The report calls on the Government to reform regulations and to train and empower public service staff to ensure consumers are engaged in services in a way that “leads to real change in services and is not just a box-ticking exercise”.
The FSN, whose members include the chief executives body Acevo, the National Consumer Council and the CBI, has also released a MORI poll in which 85 per cent of the 1,000 people surveyed said they would like more influence in deciding how local public services are delivered. Fifty-five per cent said they wanted a say in decisions about which local services should be prioritised and which should be cut.
At the launch, attended by third sector minister Ed Miliband and Secretary of State for Work and Pensions John Hutton, Acevo chief executive Stephen Bubb said the third sector’s role in public service delivery would always have “more than just a consumer focus”.
He said: “Public services must also meet citizen and community needs, particularly marginalised and excluded communities which often have poor or non-existent services. Our third sector role is to give a voice to the voiceless. This is not simply a consumer choice agenda; it is about citizen voice as well.”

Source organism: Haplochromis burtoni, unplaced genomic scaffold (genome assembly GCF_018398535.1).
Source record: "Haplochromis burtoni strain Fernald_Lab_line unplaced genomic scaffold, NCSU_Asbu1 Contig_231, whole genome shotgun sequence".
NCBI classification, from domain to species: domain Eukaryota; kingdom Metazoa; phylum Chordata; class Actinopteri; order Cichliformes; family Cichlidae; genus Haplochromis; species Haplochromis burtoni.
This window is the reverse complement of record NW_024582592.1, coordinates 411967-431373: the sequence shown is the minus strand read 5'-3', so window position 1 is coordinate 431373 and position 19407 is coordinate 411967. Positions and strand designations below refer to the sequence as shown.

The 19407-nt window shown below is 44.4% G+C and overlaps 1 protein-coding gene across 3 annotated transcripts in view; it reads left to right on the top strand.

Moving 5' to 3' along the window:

Before the launch, Ed Mayo, chief executive of the National Consumer Council, said the report set out a radical challenge to government and service providers to “stop talking about consumer engagement and start delivering on it”.
He said: “As the latest polling shows, we are at a tipping point on public service reform. The cost of failing to engage the public will be high. Trust, once broken, is very hard to repair.”
The report, From rhetoric to reality: engaging users in public services, will be delivered to every minister in Gordon Brown’s new cabinet and to all 410 leaders and chief executives in UK local authorities. It can be downloaded from the Future Service Network’s website.